I'm not too damn pained 'cause, well, I did not follow the Tennessean's turkey-enchiladas recipe to a T: I placed big helpings of rice and jalapenos in each and every en-chee-la-da wrap; and I doubled-up on the amount of cheese poured over the whole she-bang.

Check it out:

Don't that look good?!

Wednesday, December 26, 2007

Ancient Donelsonian secret

My favorite side dish has always been, and I imagine always will be, green beans -- especially well-seasoned green beans. My grandmother made the best green beans, which she seasoned with salt pork and onions, and holy hell I miss eatin' 'em. In fact, my stomach starts rumblin' just thinkin' about Granny Ruby's green beans.

Whenever I would go to my grandparents' house to eat, I'd start picking at the green beans before they'd even been ladled into a serving bowl. And woe unto anyone who didn't scoop some green beans onto his or her plate when we sat down to eat. Once I'd started into 'em, it didn't take long before they were all gone.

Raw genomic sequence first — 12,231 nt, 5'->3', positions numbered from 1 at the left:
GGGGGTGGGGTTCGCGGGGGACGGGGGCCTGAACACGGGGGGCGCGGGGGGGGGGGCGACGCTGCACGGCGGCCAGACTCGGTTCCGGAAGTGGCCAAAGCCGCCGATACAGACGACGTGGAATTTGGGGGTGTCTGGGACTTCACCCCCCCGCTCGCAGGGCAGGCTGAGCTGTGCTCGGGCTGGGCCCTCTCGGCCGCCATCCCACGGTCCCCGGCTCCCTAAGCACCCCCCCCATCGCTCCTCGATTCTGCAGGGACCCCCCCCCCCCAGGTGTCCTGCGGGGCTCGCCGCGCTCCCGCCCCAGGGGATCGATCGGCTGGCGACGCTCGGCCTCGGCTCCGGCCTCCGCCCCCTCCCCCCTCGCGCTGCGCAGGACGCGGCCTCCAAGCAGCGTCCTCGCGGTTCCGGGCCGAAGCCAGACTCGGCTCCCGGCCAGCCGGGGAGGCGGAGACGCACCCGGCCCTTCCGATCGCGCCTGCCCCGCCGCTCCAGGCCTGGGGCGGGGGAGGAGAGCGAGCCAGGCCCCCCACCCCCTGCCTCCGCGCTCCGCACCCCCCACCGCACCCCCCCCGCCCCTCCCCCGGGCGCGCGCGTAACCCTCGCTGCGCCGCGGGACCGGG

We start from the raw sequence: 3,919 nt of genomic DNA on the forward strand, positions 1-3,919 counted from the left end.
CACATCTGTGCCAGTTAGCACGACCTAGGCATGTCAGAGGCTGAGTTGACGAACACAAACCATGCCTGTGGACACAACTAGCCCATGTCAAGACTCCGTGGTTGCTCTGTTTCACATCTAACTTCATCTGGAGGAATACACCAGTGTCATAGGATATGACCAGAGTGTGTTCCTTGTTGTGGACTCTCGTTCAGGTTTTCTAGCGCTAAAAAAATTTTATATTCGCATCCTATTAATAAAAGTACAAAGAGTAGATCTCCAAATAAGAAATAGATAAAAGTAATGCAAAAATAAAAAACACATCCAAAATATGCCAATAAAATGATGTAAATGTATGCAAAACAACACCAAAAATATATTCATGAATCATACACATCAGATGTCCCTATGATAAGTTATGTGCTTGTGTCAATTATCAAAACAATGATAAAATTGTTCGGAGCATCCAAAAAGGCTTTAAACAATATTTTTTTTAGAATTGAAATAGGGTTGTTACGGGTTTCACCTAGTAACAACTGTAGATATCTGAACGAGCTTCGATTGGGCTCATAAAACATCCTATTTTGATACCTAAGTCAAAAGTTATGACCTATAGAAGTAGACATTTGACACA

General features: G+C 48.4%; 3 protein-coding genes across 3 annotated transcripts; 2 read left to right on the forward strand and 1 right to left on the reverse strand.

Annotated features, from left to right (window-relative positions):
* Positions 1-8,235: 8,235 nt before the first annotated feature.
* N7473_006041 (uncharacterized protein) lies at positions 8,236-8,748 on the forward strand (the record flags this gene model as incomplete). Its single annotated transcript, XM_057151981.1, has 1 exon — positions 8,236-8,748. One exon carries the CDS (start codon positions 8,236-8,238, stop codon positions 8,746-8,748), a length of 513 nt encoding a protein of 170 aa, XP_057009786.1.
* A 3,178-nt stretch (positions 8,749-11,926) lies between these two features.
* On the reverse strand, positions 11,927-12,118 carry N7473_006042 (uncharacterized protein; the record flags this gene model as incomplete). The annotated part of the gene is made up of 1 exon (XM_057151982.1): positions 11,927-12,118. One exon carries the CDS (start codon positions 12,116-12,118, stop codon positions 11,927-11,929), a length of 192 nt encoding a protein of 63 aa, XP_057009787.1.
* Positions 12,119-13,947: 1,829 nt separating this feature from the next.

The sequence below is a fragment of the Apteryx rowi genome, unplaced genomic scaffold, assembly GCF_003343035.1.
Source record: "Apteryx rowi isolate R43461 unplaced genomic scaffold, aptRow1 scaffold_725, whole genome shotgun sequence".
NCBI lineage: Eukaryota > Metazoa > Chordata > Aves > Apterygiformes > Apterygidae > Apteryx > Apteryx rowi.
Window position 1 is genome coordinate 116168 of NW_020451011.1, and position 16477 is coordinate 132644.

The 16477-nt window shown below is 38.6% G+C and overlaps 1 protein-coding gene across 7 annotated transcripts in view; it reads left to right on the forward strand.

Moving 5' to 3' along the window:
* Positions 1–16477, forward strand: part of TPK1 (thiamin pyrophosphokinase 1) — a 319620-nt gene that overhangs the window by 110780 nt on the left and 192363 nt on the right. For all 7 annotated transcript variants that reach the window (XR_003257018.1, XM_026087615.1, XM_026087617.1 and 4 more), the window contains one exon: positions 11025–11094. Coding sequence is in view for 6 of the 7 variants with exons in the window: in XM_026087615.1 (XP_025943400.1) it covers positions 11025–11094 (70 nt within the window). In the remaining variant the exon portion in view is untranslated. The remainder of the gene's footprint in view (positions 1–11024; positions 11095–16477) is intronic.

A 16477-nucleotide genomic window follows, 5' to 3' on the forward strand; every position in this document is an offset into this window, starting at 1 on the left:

It takes time to cook good green beans. If my grandmother was using fresh beans, she'd put 'em in a pressure cooker and cook the you-know-what out of 'em for a couple of hours. Canned green beans didn't take quite as long, but they weren't just poured into a pan and heated through. She would let them simmer until most of the water was cooked away -- which is the secret to making really good green beans. Indeed, if you're not patient enough to let 'em simmer, simmer, simmer (as Justin Wilson was wont to say), then you might as well just eat 'em out of the can.